My Take On: Acne, Skin Problems and Bullying
This is the second post in my made up My Take On series and I knew right away that I wanted to dedicate a whole post to how my skin has changed over the years since I started getting acne along with the bullying I went through because of it. Was that a run on sentence? All of the photos in this post have not been retouched at all. Please click the photos to enlarge them if you feel the need to. I try to be as candid as possible for these types of posts because they are pretty meaningless if I'm not being honest. The point is to encourage others to come out of their shell to tell their story. So here goes nothing!
My skin was smooth and clear as a child but around 7th grade my hormones kicked into overdrive and pimples appeared all over my forehead. My acne pretty much stayed on my forehead and the rest of my face was pretty clear. It was incredibly difficult to find photos of myself during my early to mid teenage years because I disliked taking photos. I hated how my skin looked because I was bullied constantly. Almost everyday someone would make a remark like "Have you tried Proactiv?" or "Do you know you have a pimple there?". It was frustrating to be faced with endless criticism yet not know what to do for my skin.
I was not interested in skincare or makeup at all for most of my teenage years (but that's another story for another post!). My Mom bought me some face wash and some salicylic acid cream but I rarely used the cream due to laziness. My situation and skin just seemed hopeless.
For more than half of high school I had the same notion that my skin was just bad and there was no hope for me. Some people told me the acne would naturally go away and I hoped they would be right (they were wrong). During high school my acne started migrating downward and I pretty much had breakouts on any given section of my face.
Certain people still made fun of me but the bullying lessened. If you read my other post on weight and body image, then you'll know that I started defending myself from bullies. I think defending myself played a big part in getting people to stop making fun of me and being outright rude. People would literally ask other people to come over and look at my skin to tell me how bad it was. That was not helpful at all and incredibly humiliating. I was constantly embarrassed about my skin. It was during my high school years when I finally had enough and I would not tolerate the mean remarks any longer. When someone made fun of me, I would say something along the lines of "Why do you have to say that?" or "I know I have bad skin. Can you stop pointing it out?". It was actually really easy to defend myself like that because the person would usually get the hint and realize they were being rude. I felt liberated when I could speak up for myself.
|Photo on the right is from 2011. I made a mistake and failed to save the .psd and was lazy to start over. You get the idea.|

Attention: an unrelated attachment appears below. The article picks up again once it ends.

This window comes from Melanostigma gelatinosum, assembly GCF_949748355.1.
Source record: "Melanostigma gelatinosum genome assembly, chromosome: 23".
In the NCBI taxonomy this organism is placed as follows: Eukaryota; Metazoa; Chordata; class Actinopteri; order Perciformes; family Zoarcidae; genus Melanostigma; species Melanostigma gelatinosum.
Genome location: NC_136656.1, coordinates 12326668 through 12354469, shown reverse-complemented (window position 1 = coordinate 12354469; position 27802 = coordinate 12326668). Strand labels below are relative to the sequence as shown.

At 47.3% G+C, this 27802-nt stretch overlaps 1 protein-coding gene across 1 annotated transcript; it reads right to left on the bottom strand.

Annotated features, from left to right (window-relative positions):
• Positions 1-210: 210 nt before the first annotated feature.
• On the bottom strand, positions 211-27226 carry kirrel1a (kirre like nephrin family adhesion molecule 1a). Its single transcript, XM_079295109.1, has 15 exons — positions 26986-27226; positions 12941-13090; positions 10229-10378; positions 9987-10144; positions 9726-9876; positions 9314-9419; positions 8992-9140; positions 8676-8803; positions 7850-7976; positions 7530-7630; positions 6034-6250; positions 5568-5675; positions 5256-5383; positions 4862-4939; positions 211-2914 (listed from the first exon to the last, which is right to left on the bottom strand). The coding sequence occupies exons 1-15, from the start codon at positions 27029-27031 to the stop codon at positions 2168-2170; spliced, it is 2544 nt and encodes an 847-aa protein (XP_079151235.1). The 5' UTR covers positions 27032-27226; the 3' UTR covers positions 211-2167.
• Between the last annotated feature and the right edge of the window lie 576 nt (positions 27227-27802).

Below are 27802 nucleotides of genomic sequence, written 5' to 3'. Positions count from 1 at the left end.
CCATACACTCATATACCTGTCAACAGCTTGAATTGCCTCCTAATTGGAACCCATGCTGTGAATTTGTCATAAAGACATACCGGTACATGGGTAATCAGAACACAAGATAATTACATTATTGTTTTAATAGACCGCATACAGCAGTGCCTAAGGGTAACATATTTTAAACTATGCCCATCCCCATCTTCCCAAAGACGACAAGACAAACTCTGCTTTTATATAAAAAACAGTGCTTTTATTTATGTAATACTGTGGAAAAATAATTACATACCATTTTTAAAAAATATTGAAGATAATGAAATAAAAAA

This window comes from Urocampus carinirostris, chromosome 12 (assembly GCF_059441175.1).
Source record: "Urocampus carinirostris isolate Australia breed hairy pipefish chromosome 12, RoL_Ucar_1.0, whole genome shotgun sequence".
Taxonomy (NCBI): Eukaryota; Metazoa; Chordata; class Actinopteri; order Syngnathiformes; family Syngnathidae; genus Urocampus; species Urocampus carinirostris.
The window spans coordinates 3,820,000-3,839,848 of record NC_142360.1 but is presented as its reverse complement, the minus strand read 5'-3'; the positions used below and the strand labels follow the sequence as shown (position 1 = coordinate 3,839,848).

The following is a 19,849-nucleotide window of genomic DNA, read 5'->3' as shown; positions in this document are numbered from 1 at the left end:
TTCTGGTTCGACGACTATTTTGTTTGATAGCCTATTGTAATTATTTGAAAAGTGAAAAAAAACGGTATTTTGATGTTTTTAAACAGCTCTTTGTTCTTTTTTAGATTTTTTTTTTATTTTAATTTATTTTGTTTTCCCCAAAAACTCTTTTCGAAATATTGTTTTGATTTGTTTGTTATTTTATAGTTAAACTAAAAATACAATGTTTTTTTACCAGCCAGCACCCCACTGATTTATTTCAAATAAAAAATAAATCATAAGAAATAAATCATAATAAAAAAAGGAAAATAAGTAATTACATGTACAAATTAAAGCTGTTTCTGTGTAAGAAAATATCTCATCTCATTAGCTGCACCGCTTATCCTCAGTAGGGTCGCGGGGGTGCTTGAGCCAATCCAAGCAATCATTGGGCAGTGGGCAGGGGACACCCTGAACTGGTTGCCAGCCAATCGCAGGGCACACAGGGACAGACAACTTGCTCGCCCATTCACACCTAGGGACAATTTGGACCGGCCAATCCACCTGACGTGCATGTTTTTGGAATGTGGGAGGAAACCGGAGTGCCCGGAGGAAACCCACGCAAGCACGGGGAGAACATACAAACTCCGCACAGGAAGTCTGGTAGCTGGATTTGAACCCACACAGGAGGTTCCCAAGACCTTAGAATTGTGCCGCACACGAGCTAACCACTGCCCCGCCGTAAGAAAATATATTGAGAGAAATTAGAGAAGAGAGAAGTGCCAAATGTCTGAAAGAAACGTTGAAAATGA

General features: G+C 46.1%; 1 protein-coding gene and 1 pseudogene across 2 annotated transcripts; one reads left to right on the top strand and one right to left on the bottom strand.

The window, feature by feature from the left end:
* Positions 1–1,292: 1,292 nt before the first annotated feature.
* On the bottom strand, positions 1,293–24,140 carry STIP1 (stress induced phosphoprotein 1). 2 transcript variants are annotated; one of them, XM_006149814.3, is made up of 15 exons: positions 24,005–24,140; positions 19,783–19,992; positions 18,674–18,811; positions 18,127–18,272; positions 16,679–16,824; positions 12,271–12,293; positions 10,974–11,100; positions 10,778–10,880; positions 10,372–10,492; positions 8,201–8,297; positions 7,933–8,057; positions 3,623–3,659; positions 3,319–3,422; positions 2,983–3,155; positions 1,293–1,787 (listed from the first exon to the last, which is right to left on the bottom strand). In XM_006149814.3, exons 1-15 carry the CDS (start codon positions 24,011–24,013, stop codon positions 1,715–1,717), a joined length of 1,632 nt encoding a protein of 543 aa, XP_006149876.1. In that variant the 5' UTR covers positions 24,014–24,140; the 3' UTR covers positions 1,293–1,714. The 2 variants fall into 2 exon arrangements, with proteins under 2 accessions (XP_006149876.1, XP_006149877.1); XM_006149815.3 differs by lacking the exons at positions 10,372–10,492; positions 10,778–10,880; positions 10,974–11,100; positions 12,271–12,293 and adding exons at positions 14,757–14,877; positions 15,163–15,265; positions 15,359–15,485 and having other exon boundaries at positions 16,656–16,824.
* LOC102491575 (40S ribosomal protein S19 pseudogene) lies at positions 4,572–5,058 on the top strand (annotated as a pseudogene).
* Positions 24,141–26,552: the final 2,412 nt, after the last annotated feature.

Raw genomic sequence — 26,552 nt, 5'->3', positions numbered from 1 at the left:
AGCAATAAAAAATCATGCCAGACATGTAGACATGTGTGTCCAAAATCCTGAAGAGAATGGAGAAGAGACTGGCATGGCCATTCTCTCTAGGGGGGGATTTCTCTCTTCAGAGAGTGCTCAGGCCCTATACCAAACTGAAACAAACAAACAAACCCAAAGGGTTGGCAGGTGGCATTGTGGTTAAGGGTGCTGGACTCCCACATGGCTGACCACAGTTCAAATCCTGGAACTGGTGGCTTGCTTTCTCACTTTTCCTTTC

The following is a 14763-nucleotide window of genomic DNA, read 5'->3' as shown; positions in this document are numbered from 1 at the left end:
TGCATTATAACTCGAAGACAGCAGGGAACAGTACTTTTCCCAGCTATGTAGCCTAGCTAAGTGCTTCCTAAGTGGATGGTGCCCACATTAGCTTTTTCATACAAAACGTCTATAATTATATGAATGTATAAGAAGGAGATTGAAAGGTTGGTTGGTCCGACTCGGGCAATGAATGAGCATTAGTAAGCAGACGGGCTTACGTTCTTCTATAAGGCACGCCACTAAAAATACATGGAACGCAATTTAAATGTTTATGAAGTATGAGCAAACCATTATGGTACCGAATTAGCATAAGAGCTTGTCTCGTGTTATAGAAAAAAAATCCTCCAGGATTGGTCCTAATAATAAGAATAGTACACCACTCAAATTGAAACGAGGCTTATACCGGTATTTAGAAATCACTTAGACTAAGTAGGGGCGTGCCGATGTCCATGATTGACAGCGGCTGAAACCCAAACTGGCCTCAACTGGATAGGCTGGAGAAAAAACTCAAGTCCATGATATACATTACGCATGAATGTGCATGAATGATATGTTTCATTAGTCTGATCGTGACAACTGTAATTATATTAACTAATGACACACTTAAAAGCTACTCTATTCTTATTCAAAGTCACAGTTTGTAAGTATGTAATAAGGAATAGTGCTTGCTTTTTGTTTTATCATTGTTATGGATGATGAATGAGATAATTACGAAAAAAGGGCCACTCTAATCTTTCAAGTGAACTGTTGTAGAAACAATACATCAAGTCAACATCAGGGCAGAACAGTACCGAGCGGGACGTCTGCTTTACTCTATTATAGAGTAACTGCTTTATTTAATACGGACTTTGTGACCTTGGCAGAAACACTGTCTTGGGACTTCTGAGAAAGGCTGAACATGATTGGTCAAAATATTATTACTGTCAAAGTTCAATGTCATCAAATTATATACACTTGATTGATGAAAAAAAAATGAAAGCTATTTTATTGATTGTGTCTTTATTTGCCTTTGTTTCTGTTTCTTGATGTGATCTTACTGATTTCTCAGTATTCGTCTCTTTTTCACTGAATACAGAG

I still struggle with acne, discoloration, and the like. It still bothers me when I have a huge pimple on the eve of a big day. I wear makeup to conceal my acne scars. BUT I realize my skin is not as bad as I used to perceive it. Looking back at my old photos, my acne really wasn't that horrible. I can't believe that I let people's words cause myself to suffer from very low self esteem for years.
The funny thing is that I have a few friends who still tell me when I have a pimple or some acne. They are some of my closest friends but their remarks are still mean and I still take offense. It is still bullying. Partially I am offended by the fact that they ask me if I notice that I have a pimple. It's like I don't have eyes to see for myself. I blog several times a week about beauty related topics. I think I would know if I had a pimple on my face thank you very much. I try to restrain my initial anger and calmly tell them that I am aware I have a spot on my face. I always ask them to stop telling me when I have a pimple or a bad skin day. The remarks have decreased over the past few months so I'm glad.
So while I still have acne and will probably continue to have "bad" skin for the rest of my life, I've come to terms with this fact. I realized that the words hurt more than the actual fact of having acne. Therefore, I train myself to not judge people's skin and I don't believe I have ever told someone they had a spot. It just comes across as being incredibly rude whether you are truly trying to help or not. It's only a horrible thing if you believe it is. Having acne is not life threatening at all. It's not the end of the world and you should not feel miserable due to a spot or two or ten.
Check out the video below to hear my chat a bit more about my skin experiences and to see my skin up close! I had to do a close up to really show you guys how my skin looks, pores and all (skip to 14:00 to see the close up portion if you don't want to watch me talking for 16 minutes)!
I want to read all of YOUR skin experiences and how you came to terms with them (if you have). Were you ever bullied because of your skin imperfections and did you ever find the voice to stand up for yourself?